Only three months after the Bitcoin Cash hard fork the Bitcoin Gold (BTG) team has tried to capitalise with another Bitcoin hard fork. This occurred on block 491,407 on October 23rd, and the BTG blockchain went live on November 1st. It was the third high-profile fork in the crypto-sphere after Ethereum Classic and Bitcoin Cash. And in only two weeks there is a further hard fork planned, Bitcoin2X (B2X) which is estimated to take place on November 16th – block 494,784.
However, let’s take a look at the Bitcoin Gold hard fork which took place recently. A hard-fork is a software upgrade that’s not backwards compatible – which means miners must actively adopt and upgrade to the new software. Bitcoin Cash hard-forked to increase the blocksize to 8MB in order to reduce the transaction backlog.
The Bitcoin Gold team has its own vision of what Bitcoin should look like. In a nutshell, Bitcoin Gold’s main aim was to reduce the centralised control of miners by making ASIC mining chips less effective. ASIC mining hardware is only able to mine Bitcoin, but it does it exceptionally well, about 1 million times more effective than a CPU. This means that large groups of miners with specialised ASIC equipment make it infeasible for individuals to mine or vote on Bitcoin using CPUs or GPUs like they can with Ethereum’s equihash proof of work algorithm.
The price of Bitcoin rose to $6,000 prior to the fork as traders were looking to capitalise from free/airdropped bitcoin gold. Which they did, however the price of Bitcoin Gold is currently only $130 which compared to the Bitcoin Cash price of $500 is a little anticlimactic. There are some good reasons for this lower price, firstly the Bitcoin Gold development team (or lack of) had conducted a 1% pre-mine of all Bitcoin Gold. Which essentially means they own 1% of all BTG. Many believe this undermines their argument to further decentralise Bitcoin. It is true that miners have a significant amount of control over the direction and future of Bitcoin. However the economic incentives embedded into Bitcoins protocol ensure they act in any way that contributes towards a successful Bitcoin outcome ultimately leading to a higher price. In which case the large mining groups aren’t the biggest issues facing bitcoin, perhaps its scaling issues are greater.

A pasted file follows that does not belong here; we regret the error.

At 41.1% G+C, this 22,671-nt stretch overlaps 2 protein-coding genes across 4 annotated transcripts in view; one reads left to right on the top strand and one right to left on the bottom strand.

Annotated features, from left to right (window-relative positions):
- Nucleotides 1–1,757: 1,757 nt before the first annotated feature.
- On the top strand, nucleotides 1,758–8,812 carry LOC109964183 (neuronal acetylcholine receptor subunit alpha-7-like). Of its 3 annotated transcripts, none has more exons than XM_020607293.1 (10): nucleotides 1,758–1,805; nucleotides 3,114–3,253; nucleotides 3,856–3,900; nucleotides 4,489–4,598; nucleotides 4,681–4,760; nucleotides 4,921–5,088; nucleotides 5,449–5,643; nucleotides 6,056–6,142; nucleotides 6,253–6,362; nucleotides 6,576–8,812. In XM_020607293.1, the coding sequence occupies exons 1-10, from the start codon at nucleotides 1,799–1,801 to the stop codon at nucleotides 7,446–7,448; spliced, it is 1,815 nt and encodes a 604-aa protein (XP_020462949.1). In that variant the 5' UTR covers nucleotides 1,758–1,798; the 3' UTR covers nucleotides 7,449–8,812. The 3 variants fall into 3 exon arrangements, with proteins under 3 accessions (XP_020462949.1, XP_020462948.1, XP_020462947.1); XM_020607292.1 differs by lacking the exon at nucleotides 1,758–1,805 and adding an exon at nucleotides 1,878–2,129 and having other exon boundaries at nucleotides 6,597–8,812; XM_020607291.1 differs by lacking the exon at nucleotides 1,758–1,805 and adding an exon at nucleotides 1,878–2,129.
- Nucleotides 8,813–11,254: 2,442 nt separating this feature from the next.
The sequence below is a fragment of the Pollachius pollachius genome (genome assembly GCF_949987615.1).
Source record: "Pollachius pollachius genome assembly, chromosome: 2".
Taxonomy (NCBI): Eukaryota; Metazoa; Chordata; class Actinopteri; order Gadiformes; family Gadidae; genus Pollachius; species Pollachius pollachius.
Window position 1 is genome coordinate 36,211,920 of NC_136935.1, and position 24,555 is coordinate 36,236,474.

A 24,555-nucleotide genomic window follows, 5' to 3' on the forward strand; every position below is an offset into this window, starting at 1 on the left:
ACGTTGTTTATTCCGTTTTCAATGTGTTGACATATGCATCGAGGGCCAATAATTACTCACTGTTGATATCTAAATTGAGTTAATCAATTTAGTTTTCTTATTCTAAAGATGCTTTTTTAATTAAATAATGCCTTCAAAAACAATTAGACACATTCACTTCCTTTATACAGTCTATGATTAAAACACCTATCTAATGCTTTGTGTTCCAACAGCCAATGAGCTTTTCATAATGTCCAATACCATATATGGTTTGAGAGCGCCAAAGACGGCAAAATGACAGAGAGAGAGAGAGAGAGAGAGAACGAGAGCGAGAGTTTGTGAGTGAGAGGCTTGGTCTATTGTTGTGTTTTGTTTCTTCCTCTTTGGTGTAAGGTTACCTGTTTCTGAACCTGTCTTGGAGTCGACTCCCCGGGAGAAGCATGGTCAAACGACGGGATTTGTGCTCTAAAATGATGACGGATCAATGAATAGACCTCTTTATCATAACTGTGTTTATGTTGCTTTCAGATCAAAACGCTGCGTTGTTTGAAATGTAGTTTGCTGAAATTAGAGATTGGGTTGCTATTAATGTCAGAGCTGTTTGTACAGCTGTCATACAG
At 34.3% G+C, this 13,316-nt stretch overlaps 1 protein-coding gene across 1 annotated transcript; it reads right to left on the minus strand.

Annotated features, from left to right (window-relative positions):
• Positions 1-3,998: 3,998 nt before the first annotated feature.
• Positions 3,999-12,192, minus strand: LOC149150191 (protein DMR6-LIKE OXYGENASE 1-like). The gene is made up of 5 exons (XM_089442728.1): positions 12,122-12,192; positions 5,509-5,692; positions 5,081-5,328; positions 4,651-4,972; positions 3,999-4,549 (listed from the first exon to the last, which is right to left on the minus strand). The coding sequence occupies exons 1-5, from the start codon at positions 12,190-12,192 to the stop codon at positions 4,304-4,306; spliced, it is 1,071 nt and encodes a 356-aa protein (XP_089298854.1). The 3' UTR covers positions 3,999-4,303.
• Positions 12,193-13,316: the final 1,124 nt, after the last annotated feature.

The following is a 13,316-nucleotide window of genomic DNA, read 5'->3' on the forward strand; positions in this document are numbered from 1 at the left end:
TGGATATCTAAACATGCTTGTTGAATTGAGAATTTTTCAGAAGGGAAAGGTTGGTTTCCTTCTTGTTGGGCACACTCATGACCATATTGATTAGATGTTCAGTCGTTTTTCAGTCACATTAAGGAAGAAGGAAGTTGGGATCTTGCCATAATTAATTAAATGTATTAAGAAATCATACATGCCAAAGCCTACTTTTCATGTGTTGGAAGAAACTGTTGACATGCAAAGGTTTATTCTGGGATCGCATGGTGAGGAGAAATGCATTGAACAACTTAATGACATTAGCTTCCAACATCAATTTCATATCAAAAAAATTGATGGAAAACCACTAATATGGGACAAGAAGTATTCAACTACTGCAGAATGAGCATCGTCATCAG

So far Bitcoin Gold has not achieved much support from the community or from exchanges, wallet providers and developers, most of whom will not actively support BTG and simply tolerate it as wallet providers. Exchanges have a duty to give their customers BTG that belongs to them. Bittrex exchange cited the following reasons as to why they won’t let BTG trade:
1. No fully formed code
2. No replay protection
3. No adequate code testing and auditing
4. Lack of public code developers
The capacity for the cryptocommunity to create value out of ‘thin air’ is well founded. The ability of BTC forks to airdrop free altcoins certainly has a lifespan but investors, opportunists and the community will most likely lose their appetite for such hard forks as it is only logical to focus innovation on one primary chain. The next fork – Bitcoin2X – is likely to have much more support than Bitcoin Gold or Bitcoin Cash. The futures market of B2X is trading at $1,000 which is substantial but not likely to overtake Bitcoin as the ‘real’ Bitcoin. However anything is possible in cryptoworld.
The next blog post in the Bitcoin Fork series will be released after the Bitcoin 2X fork.